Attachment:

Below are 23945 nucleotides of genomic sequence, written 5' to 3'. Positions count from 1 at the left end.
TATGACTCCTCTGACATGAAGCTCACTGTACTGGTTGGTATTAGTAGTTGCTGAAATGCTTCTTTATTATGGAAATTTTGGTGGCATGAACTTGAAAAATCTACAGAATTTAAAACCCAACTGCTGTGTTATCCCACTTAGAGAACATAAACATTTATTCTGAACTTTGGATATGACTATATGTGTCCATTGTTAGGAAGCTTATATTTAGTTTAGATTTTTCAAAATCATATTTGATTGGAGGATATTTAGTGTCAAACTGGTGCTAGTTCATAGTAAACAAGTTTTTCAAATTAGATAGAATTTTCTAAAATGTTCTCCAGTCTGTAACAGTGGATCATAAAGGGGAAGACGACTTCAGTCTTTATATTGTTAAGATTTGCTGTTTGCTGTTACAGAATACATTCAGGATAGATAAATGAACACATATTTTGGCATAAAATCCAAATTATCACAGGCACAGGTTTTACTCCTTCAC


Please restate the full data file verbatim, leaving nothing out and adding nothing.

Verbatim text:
Below are 23945 nucleotides of genomic sequence, written 5' to 3'. Positions count from 1 at the left end.
TATGACTCCTCTGACATGAAGCTCACTGTACTGGTTGGTATTAGTAGTTGCTGAAATGCTTCTTTATTATGGAAATTTTGGTGGCATGAACTTGAAAAATCTACAGAATTTAAAACCCAACTGCTGTGTTATCCCACTTAGAGAACATAAACATTTATTCTGAACTTTGGATATGACTATATGTGTCCATTGTTAGGAAGCTTATATTTAGTTTAGATTTTTCAAAATCATATTTGATTGGAGGATATTTAGTGTCAAACTGGTGCTAGTTCATAGTAAACAAGTTTTTCAAATTAGATAGAATTTTCTAAAATGTTCTCCAGTCTGTAACAGTGGATCATAAAGGGGAAGACGACTTCAGTCTTTATATTGTTAAGATTTGCTGTTTGCTGTTACAGAATACATTCAGGATAGATAAATGAACACATATTTTGGCATAAAATCCAAATTATCACAGGCACAGGTTTTACTCCTTCAC